Show Summary Details
This content is available to you


This article does not contain an abstract

Full Text

Intellectual property is a moral issue.

That is, in its intricate mediation of producer and consumer relationships, the application of intellectual property regularly confronts the morality and ethics of production and consumption. This issue of the Queen Mary Journal of Intellectual Property brings together diverse insights into the ‘moral’ character of commercial law.

Chris Dent investigates the notion of confusion in trade mark law, and examines the foundations of this concept in the notion of deception. Through a socio-legal inquiry into the characterization of confusion and deception in legal discourse, Dent draws out the responsibility of the system to the individual, as well as its assumptions.

Tito Rendas looks at the use of material on the Internet and the prevailing rhetoric of morality that informs the discourse on unauthorized sharing of copyright content. Noting the contradictions between sharing and theft in the digital environment, the author develops the concept of ‘time-shifted morality’ to critique the language of online copyright infringement.

Sih Yuliana Wahyuningtyas examines the right to data portability in the European Union and, in particular, the extent to which copyright protection might be subject to the ‘morality’, as it were, of competition law in the software copyright domain.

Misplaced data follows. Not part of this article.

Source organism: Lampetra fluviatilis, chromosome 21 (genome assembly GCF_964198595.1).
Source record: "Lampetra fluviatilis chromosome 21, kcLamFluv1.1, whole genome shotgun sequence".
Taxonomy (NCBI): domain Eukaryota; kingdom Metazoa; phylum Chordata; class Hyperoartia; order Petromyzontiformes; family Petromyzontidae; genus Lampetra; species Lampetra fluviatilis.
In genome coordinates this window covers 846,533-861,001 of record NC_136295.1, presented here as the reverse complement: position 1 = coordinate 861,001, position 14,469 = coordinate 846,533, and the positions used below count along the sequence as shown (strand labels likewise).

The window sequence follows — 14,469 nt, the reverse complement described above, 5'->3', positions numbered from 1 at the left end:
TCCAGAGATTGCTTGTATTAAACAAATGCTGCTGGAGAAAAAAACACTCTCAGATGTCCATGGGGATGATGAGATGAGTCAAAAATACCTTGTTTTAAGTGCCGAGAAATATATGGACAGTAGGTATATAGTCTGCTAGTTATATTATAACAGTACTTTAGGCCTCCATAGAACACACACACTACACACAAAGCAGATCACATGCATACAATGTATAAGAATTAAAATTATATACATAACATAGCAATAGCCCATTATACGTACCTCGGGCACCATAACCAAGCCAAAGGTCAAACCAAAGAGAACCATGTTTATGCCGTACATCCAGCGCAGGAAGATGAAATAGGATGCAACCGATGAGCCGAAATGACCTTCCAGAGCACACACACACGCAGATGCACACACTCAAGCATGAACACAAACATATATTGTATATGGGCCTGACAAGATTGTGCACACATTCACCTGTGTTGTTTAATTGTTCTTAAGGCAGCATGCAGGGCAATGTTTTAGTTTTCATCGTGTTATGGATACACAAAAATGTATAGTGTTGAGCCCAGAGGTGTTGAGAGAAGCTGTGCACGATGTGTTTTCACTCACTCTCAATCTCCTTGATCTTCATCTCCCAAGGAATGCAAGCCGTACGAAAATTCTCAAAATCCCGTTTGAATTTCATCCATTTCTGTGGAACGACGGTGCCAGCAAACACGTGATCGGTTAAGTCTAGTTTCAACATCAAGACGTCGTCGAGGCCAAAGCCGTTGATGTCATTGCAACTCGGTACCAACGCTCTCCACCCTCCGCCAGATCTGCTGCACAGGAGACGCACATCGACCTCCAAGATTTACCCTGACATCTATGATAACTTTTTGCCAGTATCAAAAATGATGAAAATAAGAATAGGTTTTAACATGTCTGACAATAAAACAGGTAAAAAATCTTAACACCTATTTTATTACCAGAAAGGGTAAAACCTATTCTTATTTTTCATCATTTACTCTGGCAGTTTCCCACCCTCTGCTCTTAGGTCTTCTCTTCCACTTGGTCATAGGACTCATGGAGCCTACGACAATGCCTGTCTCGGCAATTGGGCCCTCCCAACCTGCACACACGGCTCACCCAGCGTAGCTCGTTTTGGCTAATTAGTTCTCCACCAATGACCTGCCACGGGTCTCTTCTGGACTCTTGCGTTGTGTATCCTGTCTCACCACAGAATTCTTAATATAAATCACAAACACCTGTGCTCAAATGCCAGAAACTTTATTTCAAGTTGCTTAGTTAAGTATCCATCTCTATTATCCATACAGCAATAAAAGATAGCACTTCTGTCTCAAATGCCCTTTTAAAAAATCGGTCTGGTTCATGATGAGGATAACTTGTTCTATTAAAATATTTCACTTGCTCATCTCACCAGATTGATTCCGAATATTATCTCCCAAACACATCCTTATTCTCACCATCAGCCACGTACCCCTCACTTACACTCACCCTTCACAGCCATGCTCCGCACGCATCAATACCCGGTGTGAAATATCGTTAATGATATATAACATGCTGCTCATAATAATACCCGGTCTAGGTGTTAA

Finally, Andrea Zappalaglio addresses the complex policy and social issues of parallel importation and exhaustion. Comparing the United States and European Union, the author considers the Trans-Atlantic Trade and Investment Partnership (TTIP) Agreement as an instrument of reform.

We are also very pleased to introduce in this issue, the first of Volume 5, the new, expanded ‘In Review’ section. As well as book reviews, we are now reviewing conferences and other events, towards providing a full and complete resource of intellectual property scholarship. Pedro Malaquias, Assistant Editor at QMJIP, has produced an excellent piece to launch this new enterprise, with his review of the University of Cambridge Centre for Intellectual Property and Information Law (CIPL) Spring Conference, Exhaustion Without Exasperation.

Intellectual Property. Use Responsibly.

Professor Johanna Gibson and Lord Hoffmann

October 2014